Yesterday I wrote about how, like any good Star Trek fan, I celebrated the 50th Anniversary on September 8th with a marathon of episodes and movies, including Star Trek IV: The Voyage Home which I first saw in the theater with a friend who I thought was a bigger Trek fan than me. He had a whole series of books, and comic books, and was the only person I knew–prior to the recent reboots, anyway–who knew Uhura’s first name.
And then as we were coming out of the theater he said, “Well, it was pretty good except for that crap about the whales.” And I couldn’t believe what I was hearing. I thought every fan knew that Star Trek’s science fiction was merely a smokescreen that allowed Gene Roddenberry to take on controversial subjects like racism, sexism, and, um, the environmental threat posed by invasive species.
And for a while I thought, Well, he’s just not a real Star Trek fan. It was a terrible assumption on my part. I was falling into the No True Scotsman fallacy, and not just because James Doohan’s accent was fake, but that’s another story. Fans come in many types and varieties. All that makes someone a Star Trek fan is that they enjoy Star Trek, right? Besides I have a conundrum that’s got me questioning whether I’m really a fan. In his book Get A Life William Shatner shares a story about his decision to walk from his hotel to a horse show one morning. It was a crisp, sunny day and he was feeling his oats. It was only when he realized how many miles he’d be hoofing it that he started to panic. At an intersection he talked to a couple in a pickup truck stopped at a red light, explaining who he was and begging for a ride. They pointedly ignored him but before they drove off the woman yelled, “Kirk sucks! Picard rules!”
I have trouble believing this story because I don’t think any true Star Trek fan would turn down the chance to give Captain Kirk a lift, and yet I also don’t think any true Star Trek fan would doubt William Shatner, especially since that book was such a love letter to fans. So, how do I solve the conundrum?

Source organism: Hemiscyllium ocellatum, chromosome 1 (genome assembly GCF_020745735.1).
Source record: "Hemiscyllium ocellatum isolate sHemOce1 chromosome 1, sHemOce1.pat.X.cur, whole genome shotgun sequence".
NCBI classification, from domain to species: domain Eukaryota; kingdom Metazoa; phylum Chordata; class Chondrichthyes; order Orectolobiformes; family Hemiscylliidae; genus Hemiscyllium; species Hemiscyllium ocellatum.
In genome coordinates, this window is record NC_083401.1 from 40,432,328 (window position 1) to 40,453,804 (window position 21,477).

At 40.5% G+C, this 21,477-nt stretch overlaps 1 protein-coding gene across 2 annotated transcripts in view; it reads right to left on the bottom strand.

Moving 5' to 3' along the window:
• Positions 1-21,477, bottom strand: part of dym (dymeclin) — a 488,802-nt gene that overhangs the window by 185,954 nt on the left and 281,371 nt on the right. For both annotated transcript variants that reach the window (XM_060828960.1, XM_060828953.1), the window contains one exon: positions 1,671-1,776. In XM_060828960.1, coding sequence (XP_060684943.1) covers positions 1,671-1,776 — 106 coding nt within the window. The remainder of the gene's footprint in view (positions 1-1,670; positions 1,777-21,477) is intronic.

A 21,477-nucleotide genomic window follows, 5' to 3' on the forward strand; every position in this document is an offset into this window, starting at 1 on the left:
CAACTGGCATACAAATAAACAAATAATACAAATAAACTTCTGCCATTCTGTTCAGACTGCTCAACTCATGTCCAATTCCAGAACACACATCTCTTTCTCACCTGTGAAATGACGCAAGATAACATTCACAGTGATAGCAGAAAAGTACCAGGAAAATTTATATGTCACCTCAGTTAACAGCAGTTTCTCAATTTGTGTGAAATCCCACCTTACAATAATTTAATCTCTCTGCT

I’m relieved and pleased at your lack of judginess when it comes to the definition of ‘true’ fandom (although I cannot believe that idiotic whale comment either) because while I love Trek – ALL incarnations! well except for the fifth movie which The Shat directed, that was bloody awful except for the campfire scene – I didn’t actually know about the 50th anniversary and I haven’t watched any movies or episodes to mark this milestone yet! Yet. Trek TOS is on Netflix I see…
PS. I was late watching The Day of the Doctor, too. Like, two years.
One of the nice things about the time we live in is it’s always possible to go back and catch up on things you’ve missed. There are some TV shows I didn’t start watching until they were in their third or fourth year, and I completely missed Firefly when it first aired and binge-watched it on DVD. Then again so did everyone else, but that’s another story.
Anyway missing something like The Day of the Doctor is okay unless someone else says something that gives away the big surprise. And if you think there’s any danger of that you just quote River Song and say, “Spoilers, sweetie.”
Yep, I totally just watched that sketch here at work. I believe the episode Bill meant to reference was “Mirror, Mirror” rather than “The Enemy Within.” But I’ll give him a pass.
Well, technically “The Enemy Within” had an evil Kirk in it too, and one who might have even been worse than the Kirk from “Mirror, Mirror”. The evil Kirk in “The Enemy Within” lacked a conscience; he was pure id, whereas the Kirk from the mirror universe had to have some semblance of self-control in order to–okay, I’m slipping off the geek cliff here.
I grew up with The Next Generation, so my apologies to Mr. Shatner but Picard really does rule.
Speaking as someone who grew up with the original series I still have to admit that Picard was so much cooler than Kirk. Yes, Kirk swaggered across the galaxy and had his way with numerous women, not all of them human and not all of them necessarily women, but Picard didn’t need to rip his shirt and stick his tongue down an Andorian’s throat to prove his coolness.
I was listening to NPR earlier last week I think, and they were talking about how bold the show was with its themes. It’s really amazing how courageous Roddenberry was, taking all sorts of risks to push the boundaries for what many at the time thought of as a silly space show.
Yes, and I think it’s because it was thought of as a silly space show that Roddenberry was able to get away with so much. Once while I was watching a rerun of “Let That Be Your Last Battlefield” my mother sat down and watched it with me and she was amazed to realize how much depth the show had and how daringly it made a statement about racism during the civil rights movement.